Anyway, after clicking the go button a bunch of times, trying to somehow to get around this strange error again, I decided to try the purchase via the Ticketmaster app on my phone. Here’s how that went.

Good on them for seeing me in multiple locations I guess? Better to stymie the scalpers and bots I suppose.

I closed the browser tabs on my computer and then clicked “Confirm.”

…and then I was done. I gave up on buying these tickets. I went back the following day and ran into the same issues on the website, and so far, still don’t have tickets to this event.

While the whole experience was problematic, the message about “unable to complete your request on this device” is the one I found the most egregious. Why should one device work and another one not work? Please tell me exactly why my device of choice is problematic, particularly in an environment when purchasing tickets to a popular event requires planning and speed of transaction.

I do think that Ticketmaster has made good efforts to thwart the bots, which is wonderful. However, they clearly have some issues remaining that desperately need to be addressed.

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ASOS Breaking Up With Paper Email | Brand Experience Project

by Jamie Sanford on February 26, 2020

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I have blogged about ASOS before, where I really loved the content within their product descriptions. I am so happy to be back again to talk about this excellent email that I just received from them.

Let’s take a look.

How cute is this email!?

I also love that this email came into my inbox on the day my latest order is arriving. This adds another level of excellence to this email—forethought! If this messaging had been hidden in the original order confirmation, it is incredibly unlikely that I would have seen it. The subject line for this was “Missing something from your ASOS order?” which is also a strong choice, because I opened it immediately, expecting that they were going to tell me that something had not been shipped. I was pleasantly surprised to find this friendly email with a positive, Earth-friendly update. As a company that uses multiple forms of transportation to move product, I appreciate that reducing their footprint cannot be easy, and any efforts are valuable.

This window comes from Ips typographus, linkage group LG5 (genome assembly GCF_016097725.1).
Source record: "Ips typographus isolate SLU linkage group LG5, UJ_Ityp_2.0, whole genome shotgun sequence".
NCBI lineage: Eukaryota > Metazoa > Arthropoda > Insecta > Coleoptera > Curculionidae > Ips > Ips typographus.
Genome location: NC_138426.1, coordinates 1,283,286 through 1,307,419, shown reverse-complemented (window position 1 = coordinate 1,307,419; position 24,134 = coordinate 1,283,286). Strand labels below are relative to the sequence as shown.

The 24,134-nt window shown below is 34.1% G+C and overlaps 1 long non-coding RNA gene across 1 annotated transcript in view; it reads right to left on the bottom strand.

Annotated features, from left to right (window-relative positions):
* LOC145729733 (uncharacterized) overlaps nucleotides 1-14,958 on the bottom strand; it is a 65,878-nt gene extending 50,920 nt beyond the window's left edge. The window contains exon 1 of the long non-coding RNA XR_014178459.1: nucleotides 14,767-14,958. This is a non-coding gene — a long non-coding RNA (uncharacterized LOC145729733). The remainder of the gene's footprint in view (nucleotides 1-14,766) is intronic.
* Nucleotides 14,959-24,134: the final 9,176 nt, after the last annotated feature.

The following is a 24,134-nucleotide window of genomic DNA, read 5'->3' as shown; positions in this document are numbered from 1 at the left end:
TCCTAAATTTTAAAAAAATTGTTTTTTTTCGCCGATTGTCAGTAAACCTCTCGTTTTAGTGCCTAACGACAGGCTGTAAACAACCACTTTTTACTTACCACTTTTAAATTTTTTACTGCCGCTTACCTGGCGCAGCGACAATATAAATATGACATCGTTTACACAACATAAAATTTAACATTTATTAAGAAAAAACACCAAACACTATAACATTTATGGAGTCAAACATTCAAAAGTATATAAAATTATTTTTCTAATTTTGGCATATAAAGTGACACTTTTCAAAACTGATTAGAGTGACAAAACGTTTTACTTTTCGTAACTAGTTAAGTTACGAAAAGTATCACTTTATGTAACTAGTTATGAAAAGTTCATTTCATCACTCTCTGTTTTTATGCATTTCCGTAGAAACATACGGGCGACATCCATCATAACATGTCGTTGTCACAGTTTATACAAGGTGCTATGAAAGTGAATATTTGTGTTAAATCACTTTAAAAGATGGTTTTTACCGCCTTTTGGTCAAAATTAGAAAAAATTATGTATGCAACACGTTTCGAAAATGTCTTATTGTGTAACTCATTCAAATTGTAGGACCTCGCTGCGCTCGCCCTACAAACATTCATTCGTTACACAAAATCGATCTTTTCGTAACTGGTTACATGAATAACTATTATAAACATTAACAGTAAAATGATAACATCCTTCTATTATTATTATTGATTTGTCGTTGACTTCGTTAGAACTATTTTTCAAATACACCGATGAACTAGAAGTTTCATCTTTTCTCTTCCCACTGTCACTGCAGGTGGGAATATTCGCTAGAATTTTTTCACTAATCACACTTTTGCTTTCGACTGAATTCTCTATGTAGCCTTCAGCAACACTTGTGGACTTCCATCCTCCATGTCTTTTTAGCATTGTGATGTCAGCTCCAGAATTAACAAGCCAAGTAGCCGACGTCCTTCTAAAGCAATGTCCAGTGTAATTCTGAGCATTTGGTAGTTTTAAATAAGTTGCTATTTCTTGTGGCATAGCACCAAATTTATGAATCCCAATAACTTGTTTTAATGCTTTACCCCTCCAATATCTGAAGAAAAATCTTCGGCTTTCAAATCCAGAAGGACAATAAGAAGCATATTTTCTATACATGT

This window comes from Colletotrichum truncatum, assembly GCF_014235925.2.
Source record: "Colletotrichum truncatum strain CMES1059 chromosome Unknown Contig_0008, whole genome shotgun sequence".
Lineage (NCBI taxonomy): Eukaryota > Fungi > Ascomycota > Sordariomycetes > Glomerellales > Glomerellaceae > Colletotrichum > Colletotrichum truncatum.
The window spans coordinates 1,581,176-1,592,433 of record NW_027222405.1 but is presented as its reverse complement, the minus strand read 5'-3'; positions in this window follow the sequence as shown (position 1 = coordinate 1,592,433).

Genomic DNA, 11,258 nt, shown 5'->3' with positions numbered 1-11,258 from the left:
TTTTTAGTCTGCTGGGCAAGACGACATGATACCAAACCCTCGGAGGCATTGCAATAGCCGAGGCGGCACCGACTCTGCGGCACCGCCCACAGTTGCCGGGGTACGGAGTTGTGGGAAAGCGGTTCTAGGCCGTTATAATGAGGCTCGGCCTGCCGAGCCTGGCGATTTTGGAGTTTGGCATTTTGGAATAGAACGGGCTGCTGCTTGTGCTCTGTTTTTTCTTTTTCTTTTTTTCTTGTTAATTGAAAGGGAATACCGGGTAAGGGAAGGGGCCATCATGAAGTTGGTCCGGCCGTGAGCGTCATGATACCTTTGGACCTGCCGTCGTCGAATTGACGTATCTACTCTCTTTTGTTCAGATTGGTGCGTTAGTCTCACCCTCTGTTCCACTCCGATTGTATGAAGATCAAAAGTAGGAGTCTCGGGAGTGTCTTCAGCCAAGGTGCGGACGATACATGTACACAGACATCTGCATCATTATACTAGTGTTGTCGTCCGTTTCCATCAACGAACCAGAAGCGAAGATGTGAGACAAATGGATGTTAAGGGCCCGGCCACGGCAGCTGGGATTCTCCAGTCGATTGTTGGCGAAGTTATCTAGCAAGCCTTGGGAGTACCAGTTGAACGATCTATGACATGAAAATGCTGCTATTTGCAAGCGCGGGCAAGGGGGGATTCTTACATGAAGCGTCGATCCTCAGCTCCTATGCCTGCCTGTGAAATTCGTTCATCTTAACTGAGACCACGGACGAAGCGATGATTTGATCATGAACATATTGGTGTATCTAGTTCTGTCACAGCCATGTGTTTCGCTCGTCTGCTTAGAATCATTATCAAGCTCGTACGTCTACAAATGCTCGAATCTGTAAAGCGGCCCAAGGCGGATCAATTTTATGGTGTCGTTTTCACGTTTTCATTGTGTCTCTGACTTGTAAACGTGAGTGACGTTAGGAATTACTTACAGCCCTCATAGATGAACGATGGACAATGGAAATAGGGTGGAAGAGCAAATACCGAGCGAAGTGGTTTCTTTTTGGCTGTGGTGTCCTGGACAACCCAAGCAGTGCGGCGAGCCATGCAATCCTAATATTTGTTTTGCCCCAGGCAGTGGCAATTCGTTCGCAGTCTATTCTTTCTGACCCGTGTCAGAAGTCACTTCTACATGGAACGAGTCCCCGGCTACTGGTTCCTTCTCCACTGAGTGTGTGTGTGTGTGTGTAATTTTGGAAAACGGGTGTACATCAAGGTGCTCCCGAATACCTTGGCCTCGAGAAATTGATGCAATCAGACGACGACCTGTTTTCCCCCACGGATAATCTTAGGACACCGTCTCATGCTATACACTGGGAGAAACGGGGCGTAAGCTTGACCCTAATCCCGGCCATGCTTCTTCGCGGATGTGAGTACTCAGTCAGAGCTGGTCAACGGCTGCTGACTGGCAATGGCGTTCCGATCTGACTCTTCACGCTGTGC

In addition, I know that ASOS has the data on the return rate that comes along with their customer orders. I’m sure there is an expected balance between savings on paper and printer ink and perhaps additional customer service time for any shoppers who struggle with the return process becoming more customer-driven.